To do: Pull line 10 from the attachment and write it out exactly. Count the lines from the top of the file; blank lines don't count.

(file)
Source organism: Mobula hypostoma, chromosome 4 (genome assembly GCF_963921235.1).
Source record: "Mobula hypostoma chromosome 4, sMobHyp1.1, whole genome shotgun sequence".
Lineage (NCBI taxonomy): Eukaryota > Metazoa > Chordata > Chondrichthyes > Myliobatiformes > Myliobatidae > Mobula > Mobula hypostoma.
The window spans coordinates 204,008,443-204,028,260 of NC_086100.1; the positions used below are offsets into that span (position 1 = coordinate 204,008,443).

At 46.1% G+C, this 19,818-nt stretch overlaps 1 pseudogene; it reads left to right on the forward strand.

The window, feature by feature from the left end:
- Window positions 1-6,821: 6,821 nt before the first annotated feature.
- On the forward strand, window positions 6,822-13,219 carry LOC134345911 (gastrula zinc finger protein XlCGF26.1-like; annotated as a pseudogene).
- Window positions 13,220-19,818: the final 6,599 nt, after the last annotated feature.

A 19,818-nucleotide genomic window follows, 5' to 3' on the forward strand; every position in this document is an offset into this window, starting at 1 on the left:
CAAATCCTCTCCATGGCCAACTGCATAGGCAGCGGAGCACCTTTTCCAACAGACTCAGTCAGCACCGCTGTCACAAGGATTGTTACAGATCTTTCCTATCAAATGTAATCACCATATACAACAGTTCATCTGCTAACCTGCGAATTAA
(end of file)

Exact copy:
A 19,818-nucleotide genomic window follows, 5' to 3' on the forward strand; every position in this document is an offset into this window, starting at 1 on the left: